On Sat, Mar 03, 2018 at 07:35:00PM +0100, Kevin Kofler wrote:
> Kevin Fenzi wrote:
> > with using Epoch's much more commonly.
> That is due to the "Rawhide can never go backwards" policy, which I still do
> not understand the point of, especially in the light of "distro-sync" having
> been supported by both the old yum and the new dnf for years.
> We allow even updates-testing to go backwards, so why not Rawhide? I think
> the only place we should ever enforce upgrade paths in is stable releases.
> Rawhide can go backwards just fine. The fix is simply to use dnf distro-sync
> instead of dnf update. (Enforcing the upgrade path from stable releases to
> Rawhide may make sense to prepare for when Rawhide will eventually be
> branched into a release, but what is the point of enforcing the upgrade path
> from Rawhide at day d to Rawhide at day d+1? Rawhide users can just be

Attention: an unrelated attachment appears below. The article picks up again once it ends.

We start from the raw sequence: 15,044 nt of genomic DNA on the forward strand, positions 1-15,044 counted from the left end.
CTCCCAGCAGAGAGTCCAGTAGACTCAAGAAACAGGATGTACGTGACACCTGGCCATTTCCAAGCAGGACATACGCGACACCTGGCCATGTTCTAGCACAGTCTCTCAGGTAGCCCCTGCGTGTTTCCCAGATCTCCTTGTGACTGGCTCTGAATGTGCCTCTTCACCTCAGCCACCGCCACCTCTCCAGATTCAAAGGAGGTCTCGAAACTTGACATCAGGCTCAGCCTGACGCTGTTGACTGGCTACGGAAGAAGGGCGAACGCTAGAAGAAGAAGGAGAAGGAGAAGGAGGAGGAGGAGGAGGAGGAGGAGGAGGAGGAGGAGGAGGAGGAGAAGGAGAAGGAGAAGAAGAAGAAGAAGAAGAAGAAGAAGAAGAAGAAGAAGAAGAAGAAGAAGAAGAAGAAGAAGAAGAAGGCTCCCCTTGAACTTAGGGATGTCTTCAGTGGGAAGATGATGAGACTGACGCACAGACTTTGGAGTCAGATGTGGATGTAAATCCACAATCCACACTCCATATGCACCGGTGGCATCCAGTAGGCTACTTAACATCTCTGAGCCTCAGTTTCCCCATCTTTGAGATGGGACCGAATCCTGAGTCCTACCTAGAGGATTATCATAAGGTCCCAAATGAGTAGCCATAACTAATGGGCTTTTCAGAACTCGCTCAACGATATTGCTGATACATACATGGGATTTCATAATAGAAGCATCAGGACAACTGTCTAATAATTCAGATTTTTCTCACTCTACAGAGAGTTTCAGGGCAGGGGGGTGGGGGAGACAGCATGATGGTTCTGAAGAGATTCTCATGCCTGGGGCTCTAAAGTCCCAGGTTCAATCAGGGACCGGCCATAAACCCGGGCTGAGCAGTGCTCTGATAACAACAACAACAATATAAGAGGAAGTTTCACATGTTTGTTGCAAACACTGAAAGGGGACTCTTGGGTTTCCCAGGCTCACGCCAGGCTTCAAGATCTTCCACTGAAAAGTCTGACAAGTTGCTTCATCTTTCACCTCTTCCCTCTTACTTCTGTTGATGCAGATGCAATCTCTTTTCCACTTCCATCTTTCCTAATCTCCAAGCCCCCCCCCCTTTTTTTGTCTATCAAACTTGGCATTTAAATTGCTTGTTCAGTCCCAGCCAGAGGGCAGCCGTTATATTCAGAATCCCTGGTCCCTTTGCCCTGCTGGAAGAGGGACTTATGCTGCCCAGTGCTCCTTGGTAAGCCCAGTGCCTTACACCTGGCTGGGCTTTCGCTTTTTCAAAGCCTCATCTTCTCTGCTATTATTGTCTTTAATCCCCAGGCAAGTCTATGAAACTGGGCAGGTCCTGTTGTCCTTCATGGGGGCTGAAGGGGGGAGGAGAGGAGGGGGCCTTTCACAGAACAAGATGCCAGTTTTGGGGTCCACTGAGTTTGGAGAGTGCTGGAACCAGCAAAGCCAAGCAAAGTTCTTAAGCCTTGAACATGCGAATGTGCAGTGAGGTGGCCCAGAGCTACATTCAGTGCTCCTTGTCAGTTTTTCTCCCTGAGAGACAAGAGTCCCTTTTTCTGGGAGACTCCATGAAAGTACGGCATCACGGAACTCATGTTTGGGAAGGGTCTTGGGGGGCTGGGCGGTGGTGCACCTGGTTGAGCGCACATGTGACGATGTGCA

> taught to use distro-sync, and users of stable releases will never see this
> upgrade path "breakage".)
> Red Hat Linux and early Fedora had worked fine for years without that
> policy, and Epoch was required less often back then.
> So please let us just repeal that "Rawhide can never go backwards" policy.
This is actually a fair point, but I wonder what prevents us from doing it
today. The only thing I can think of is that we have no mechanism to choose what
goes in rawhide and what does not, from the moment you build it, it will go into
So maybe gating rawhide, would give us that mechanism to a) prevent package we
know are broken from entering rawhide, b) potentially remove from rawhide
package we later find are breaking things.
I guess another issue with removing something from rawhide is that something
else may have been built on the top of it, thus removing A would imply,
automatically rebuilding B, and C, and D...
So while gating rawhide would prevent this, acting on it once it landed in
rawhide will be a little trickier.
Am I missing something?
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